The Air Force is hoping to pit an autonomous drone equipped with an artificial intelligence-driven flight control system against a fighter jet with a human pilot in a little over a year. The service has described this effort in the past as a "big moonshot" that could revolutionize air-to-air combat in ways that have so far been limited to the realm of fiction - at least as far as we know.
Air Force Lieutenant General Jack Shanahan, head of the Joint Artificial Intelligence Center (JAIC), revealed that the Air Force had set the goal of holding the faceoff in July 2021 during a remote event that the Air Force Association's Mitchell Institute for Aerospace Studies held on June 4, 2020. The Pentagon established the JAIC in 2018 to serve as a central point of focus for AI developments and related activities across the U.S. military.
Shanahan did not offer any details about the design of the unmanned aircraft that is supposed to take part in this in this future aerial duel or specifics about its planned capabilities. He did say that Air Force Research Laboratory's (AFRL) Autonomy Capability Team 3 (ACT3), led by Steve Rogers, was still in charge of the effort, which Inside Defense first reported the existence of in May 2018. AFRL created ACT3 that year to focus on AI developments.
Regardless, the general concept of a fully-autonomous unmanned combat air vehicle (UCAV) capable of air-to-air combat, as well as air-to-ground strikes, hold great potential to fundamentally change the character of aerial warfare, something The War Zone
has explored in great depth in the past. At its most basic, a UCAV would be able to perform many of the same functions as manned aircraft, but would be able to make key decisions faster and more accurately, taking into account much more information in a shorter period of time, without any concern about being distracted or confused by the general chaos of combat. They can also be networked into swarms that work cooperatively to maximize their combat effectiveness at any given time far beyond what a human-piloted formation could.
The design of the drones themselves would be freed from parameters required to accommodate and protect a human pilot. Their planforms could be better optimized for aerial maneuvering and the pilotless aircraft could handle greater stresses during more aggressive flying than would be deemed too dangerous if a person was inside.
The drones would also likely be cheaper to build and maintain than manned fighter jets and, networked together into swarms, might not have to perform all missions equally well. In an air-to-air scenario, some might carry a powerful radar or an infrared search and track (IRST) system or other sensors to spot and track threats, while others, acting as missile trucks, would then engage those targets.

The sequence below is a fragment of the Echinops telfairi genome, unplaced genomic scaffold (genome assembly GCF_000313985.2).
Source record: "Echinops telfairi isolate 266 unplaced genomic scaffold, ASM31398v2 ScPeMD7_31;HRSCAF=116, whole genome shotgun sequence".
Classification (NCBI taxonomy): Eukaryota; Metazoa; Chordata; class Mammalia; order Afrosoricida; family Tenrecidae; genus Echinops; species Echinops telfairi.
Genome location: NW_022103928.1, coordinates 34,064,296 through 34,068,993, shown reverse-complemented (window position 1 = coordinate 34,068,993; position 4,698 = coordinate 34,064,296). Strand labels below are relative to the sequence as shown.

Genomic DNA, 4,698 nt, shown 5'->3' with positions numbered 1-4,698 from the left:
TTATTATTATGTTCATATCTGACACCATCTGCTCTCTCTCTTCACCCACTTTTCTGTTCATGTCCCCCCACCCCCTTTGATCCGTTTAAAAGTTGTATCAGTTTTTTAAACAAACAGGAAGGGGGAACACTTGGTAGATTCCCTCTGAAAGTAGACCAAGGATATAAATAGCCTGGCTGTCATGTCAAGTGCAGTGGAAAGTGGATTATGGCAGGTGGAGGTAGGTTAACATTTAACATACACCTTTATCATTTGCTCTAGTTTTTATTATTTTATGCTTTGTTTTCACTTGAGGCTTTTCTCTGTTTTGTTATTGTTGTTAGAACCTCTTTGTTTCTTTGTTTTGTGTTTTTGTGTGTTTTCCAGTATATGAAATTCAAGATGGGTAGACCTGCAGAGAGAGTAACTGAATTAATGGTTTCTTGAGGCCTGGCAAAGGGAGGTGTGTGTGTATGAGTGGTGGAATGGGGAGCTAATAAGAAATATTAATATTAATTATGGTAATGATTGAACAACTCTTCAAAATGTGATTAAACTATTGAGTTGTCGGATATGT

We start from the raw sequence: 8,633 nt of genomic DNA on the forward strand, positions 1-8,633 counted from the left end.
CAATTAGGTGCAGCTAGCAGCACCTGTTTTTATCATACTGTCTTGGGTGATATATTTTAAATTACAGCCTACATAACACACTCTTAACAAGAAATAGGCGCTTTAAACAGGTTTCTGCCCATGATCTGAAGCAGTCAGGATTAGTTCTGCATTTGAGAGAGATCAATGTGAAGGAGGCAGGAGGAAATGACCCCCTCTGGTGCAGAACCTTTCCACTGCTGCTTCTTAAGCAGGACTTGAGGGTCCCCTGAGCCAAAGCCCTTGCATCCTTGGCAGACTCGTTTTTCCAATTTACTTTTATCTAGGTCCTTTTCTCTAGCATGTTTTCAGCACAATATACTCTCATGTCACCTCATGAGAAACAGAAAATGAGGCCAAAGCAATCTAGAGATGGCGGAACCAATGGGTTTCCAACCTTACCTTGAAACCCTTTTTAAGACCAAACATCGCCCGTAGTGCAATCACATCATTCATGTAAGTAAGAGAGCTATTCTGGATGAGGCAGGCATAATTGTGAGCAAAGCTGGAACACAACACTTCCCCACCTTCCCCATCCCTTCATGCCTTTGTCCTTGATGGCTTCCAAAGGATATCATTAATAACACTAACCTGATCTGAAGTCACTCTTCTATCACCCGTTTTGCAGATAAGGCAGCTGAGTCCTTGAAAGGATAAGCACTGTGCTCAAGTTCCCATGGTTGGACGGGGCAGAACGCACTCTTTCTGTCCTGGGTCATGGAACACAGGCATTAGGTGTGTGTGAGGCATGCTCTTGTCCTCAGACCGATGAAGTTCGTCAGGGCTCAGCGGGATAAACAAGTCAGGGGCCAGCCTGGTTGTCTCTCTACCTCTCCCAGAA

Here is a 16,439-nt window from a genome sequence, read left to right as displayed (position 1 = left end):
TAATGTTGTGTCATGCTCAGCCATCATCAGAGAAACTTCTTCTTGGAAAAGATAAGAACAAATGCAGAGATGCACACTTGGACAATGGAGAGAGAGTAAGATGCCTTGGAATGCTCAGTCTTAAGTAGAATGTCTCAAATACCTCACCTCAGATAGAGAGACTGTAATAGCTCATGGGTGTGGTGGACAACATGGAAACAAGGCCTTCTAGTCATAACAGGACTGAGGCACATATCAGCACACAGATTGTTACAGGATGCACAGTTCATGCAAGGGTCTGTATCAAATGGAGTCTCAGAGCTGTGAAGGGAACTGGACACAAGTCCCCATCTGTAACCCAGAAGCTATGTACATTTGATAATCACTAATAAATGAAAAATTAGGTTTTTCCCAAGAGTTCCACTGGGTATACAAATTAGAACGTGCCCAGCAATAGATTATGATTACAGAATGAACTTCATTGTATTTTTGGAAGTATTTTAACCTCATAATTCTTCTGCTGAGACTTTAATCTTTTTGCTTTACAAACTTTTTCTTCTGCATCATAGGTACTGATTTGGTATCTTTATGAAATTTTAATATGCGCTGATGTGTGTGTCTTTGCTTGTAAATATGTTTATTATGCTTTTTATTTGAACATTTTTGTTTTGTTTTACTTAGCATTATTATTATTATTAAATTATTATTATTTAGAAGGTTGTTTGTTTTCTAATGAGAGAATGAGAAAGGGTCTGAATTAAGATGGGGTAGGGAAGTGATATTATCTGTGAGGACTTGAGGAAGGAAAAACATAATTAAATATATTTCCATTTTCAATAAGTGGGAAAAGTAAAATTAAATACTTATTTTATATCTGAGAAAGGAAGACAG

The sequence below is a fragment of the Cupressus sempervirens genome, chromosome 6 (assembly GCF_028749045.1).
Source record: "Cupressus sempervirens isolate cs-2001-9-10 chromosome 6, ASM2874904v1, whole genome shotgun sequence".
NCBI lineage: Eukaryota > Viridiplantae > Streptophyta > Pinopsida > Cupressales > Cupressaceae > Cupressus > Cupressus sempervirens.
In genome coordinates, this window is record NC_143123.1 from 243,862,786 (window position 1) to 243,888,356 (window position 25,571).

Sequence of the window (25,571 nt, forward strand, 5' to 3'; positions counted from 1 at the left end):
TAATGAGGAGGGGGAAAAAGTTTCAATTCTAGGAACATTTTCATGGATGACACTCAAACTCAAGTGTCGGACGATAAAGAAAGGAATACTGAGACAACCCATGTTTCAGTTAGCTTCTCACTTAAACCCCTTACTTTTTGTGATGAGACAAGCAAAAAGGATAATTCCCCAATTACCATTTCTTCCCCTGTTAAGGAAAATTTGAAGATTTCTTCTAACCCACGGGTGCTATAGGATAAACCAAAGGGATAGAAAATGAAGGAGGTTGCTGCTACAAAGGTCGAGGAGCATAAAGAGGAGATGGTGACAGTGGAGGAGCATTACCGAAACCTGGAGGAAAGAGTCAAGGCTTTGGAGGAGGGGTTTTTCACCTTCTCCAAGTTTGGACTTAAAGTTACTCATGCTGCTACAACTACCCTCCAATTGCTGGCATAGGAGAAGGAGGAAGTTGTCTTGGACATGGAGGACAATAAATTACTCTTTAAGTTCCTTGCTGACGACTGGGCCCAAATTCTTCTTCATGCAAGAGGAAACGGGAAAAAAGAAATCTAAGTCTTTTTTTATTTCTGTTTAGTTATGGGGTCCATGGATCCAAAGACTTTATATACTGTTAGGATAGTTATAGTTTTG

The Air Force, as well as other U.S. military services and foreign air forces, is already exploring how semi-autonomous "loyal wingman" drones might provide many of the same benefits when networked together with manned combat aircraft, something you can read about in these past War Zone stories. There are also separate efforts in progress to integrate similar AI-driven systems into manned aircraft themselves to help improve decision making and reduce pilot fatigue, among other benefits that you can find out more about in this previous War Zone piece.
In 2018, AFRL's Steve Rogers had told Inside Defense that his team was looking to integrate AI-driven capabilities into manned fighter jets first. “Our human pilots, the really good ones, have a couple thousand hours of experience," he said at the time.
"What happens if I can augment their ability with a system that can have literally millions of hours of training time?" Rogers continued "How can I make myself a tactical autopilot so in an air-to-air fight, this system could help make decisions on a timeline that humans can’t even begin to think about?"
It's not clear what progress Rogers' team has made on that front or toward the goal of a fully-autonomous UCAV since then. In his remarks during the Mitchell Institute event, Lieutenant General Shanahan implied that the scheduled faceoff was very much an aspirational goal and that it wasn't clear if it would happen as planned.